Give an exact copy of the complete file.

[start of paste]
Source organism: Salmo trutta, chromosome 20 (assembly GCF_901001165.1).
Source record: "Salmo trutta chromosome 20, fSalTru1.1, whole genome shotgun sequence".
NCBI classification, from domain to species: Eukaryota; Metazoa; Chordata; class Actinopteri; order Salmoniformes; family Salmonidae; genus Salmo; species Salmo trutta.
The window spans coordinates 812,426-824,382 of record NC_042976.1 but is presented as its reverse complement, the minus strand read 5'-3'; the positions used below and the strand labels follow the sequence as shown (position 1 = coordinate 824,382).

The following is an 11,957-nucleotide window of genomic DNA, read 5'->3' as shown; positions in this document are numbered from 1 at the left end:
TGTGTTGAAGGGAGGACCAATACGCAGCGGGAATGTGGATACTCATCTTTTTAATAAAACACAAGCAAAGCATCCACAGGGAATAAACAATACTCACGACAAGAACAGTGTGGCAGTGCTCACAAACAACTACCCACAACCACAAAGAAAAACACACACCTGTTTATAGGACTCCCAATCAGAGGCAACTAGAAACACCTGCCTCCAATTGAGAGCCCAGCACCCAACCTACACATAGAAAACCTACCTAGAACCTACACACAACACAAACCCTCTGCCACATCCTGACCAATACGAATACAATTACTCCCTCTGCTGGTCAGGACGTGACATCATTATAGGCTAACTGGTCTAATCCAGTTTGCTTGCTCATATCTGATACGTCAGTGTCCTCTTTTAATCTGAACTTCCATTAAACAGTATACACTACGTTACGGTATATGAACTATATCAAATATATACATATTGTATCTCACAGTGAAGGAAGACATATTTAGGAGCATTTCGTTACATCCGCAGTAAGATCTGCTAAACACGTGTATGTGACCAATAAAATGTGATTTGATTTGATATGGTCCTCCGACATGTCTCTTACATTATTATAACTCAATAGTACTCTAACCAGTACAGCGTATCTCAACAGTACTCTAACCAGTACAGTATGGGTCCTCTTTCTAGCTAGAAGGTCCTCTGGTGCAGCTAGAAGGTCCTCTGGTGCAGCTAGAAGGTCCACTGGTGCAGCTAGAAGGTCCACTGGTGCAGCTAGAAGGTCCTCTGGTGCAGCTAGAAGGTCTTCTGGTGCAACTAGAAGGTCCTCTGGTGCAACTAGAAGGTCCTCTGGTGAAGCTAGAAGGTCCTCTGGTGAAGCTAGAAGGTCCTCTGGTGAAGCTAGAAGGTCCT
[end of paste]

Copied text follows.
Source organism: Salmo trutta, chromosome 20 (assembly GCF_901001165.1).
Source record: "Salmo trutta chromosome 20, fSalTru1.1, whole genome shotgun sequence".
NCBI classification, from domain to species: Eukaryota; Metazoa; Chordata; class Actinopteri; order Salmoniformes; family Salmonidae; genus Salmo; species Salmo trutta.
The window spans coordinates 812,426-824,382 of record NC_042976.1 but is presented as its reverse complement, the minus strand read 5'-3'; the positions used below and the strand labels follow the sequence as shown (position 1 = coordinate 824,382).

The following is an 11,957-nucleotide window of genomic DNA, read 5'->3' as shown; positions in this document are numbered from 1 at the left end:
TGTGTTGAAGGGAGGACCAATACGCAGCGGGAATGTGGATACTCATCTTTTTAATAAAACACAAGCAAAGCATCCACAGGGAATAAACAATACTCACGACAAGAACAGTGTGGCAGTGCTCACAAACAACTACCCACAACCACAAAGAAAAACACACACCTGTTTATAGGACTCCCAATCAGAGGCAACTAGAAACACCTGCCTCCAATTGAGAGCCCAGCACCCAACCTACACATAGAAAACCTACCTAGAACCTACACACAACACAAACCCTCTGCCACATCCTGACCAATACGAATACAATTACTCCCTCTGCTGGTCAGGACGTGACATCATTATAGGCTAACTGGTCTAATCCAGTTTGCTTGCTCATATCTGATACGTCAGTGTCCTCTTTTAATCTGAACTTCCATTAAACAGTATACACTACGTTACGGTATATGAACTATATCAAATATATACATATTGTATCTCACAGTGAAGGAAGACATATTTAGGAGCATTTCGTTACATCCGCAGTAAGATCTGCTAAACACGTGTATGTGACCAATAAAATGTGATTTGATTTGATATGGTCCTCCGACATGTCTCTTACATTATTATAACTCAATAGTACTCTAACCAGTACAGCGTATCTCAACAGTACTCTAACCAGTACAGTATGGGTCCTCTTTCTAGCTAGAAGGTCCTCTGGTGCAGCTAGAAGGTCCTCTGGTGCAGCTAGAAGGTCCACTGGTGCAGCTAGAAGGTCCACTGGTGCAGCTAGAAGGTCCTCTGGTGCAGCTAGAAGGTCTTCTGGTGCAACTAGAAGGTCCTCTGGTGCAACTAGAAGGTCCTCTGGTGAAGCTAGAAGGTCCTCTGGTGAAGCTAGAAGGTCCTCTGGTGAAGCTAGAAGGTCCT